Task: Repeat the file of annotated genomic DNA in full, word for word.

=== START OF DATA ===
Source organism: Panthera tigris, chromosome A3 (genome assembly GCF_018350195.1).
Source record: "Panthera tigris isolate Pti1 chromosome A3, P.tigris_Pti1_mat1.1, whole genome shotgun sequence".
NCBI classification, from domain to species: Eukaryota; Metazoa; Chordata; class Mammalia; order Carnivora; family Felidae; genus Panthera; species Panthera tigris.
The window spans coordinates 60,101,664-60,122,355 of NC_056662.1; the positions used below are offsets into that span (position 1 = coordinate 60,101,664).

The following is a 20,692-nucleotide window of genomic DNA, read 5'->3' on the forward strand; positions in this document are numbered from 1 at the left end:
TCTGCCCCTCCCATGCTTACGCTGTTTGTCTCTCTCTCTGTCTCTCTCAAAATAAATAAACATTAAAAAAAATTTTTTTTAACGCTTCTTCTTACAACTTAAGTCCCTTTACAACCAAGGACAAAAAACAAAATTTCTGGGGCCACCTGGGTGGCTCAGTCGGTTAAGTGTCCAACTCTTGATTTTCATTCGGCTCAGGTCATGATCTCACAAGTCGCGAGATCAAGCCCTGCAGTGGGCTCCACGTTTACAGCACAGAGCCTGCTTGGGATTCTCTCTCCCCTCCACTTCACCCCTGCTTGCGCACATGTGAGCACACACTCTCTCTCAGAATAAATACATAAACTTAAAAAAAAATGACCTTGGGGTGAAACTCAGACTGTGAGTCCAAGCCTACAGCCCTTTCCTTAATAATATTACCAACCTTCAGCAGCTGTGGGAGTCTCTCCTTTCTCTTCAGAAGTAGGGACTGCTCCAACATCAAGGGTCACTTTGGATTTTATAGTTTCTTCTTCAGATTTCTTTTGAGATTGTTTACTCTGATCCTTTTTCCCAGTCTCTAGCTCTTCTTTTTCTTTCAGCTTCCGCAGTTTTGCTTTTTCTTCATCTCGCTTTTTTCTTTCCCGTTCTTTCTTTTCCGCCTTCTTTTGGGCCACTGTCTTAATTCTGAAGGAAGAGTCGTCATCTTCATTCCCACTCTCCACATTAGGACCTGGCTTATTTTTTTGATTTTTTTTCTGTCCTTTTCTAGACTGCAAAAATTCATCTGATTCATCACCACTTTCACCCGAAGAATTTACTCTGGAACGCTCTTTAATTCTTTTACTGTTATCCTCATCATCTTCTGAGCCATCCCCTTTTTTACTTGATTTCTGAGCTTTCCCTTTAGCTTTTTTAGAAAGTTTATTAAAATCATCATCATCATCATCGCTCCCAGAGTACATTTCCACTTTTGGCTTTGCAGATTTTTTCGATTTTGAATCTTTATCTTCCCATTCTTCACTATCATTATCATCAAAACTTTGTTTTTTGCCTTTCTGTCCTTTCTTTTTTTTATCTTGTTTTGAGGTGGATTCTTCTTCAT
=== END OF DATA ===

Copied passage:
Source organism: Panthera tigris, chromosome A3 (genome assembly GCF_018350195.1).
Source record: "Panthera tigris isolate Pti1 chromosome A3, P.tigris_Pti1_mat1.1, whole genome shotgun sequence".
NCBI classification, from domain to species: Eukaryota; Metazoa; Chordata; class Mammalia; order Carnivora; family Felidae; genus Panthera; species Panthera tigris.
The window spans coordinates 60,101,664-60,122,355 of NC_056662.1; the positions used below are offsets into that span (position 1 = coordinate 60,101,664).

The following is a 20,692-nucleotide window of genomic DNA, read 5'->3' on the forward strand; positions in this document are numbered from 1 at the left end:
TCTGCCCCTCCCATGCTTACGCTGTTTGTCTCTCTCTCTGTCTCTCTCAAAATAAATAAACATTAAAAAAAATTTTTTTTAACGCTTCTTCTTACAACTTAAGTCCCTTTACAACCAAGGACAAAAAACAAAATTTCTGGGGCCACCTGGGTGGCTCAGTCGGTTAAGTGTCCAACTCTTGATTTTCATTCGGCTCAGGTCATGATCTCACAAGTCGCGAGATCAAGCCCTGCAGTGGGCTCCACGTTTACAGCACAGAGCCTGCTTGGGATTCTCTCTCCCCTCCACTTCACCCCTGCTTGCGCACATGTGAGCACACACTCTCTCTCAGAATAAATACATAAACTTAAAAAAAAATGACCTTGGGGTGAAACTCAGACTGTGAGTCCAAGCCTACAGCCCTTTCCTTAATAATATTACCAACCTTCAGCAGCTGTGGGAGTCTCTCCTTTCTCTTCAGAAGTAGGGACTGCTCCAACATCAAGGGTCACTTTGGATTTTATAGTTTCTTCTTCAGATTTCTTTTGAGATTGTTTACTCTGATCCTTTTTCCCAGTCTCTAGCTCTTCTTTTTCTTTCAGCTTCCGCAGTTTTGCTTTTTCTTCATCTCGCTTTTTTCTTTCCCGTTCTTTCTTTTCCGCCTTCTTTTGGGCCACTGTCTTAATTCTGAAGGAAGAGTCGTCATCTTCATTCCCACTCTCCACATTAGGACCTGGCTTATTTTTTTGATTTTTTTTCTGTCCTTTTCTAGACTGCAAAAATTCATCTGATTCATCACCACTTTCACCCGAAGAATTTACTCTGGAACGCTCTTTAATTCTTTTACTGTTATCCTCATCATCTTCTGAGCCATCCCCTTTTTTACTTGATTTCTGAGCTTTCCCTTTAGCTTTTTTAGAAAGTTTATTAAAATCATCATCATCATCATCGCTCCCAGAGTACATTTCCACTTTTGGCTTTGCAGATTTTTTCGATTTTGAATCTTTATCTTCCCATTCTTCACTATCATTATCATCAAAACTTTGTTTTTTGCCTTTCTGTCCTTTCTTTTTTTTATCTTGTTTTGAGGTGGATTCTTCTTCAT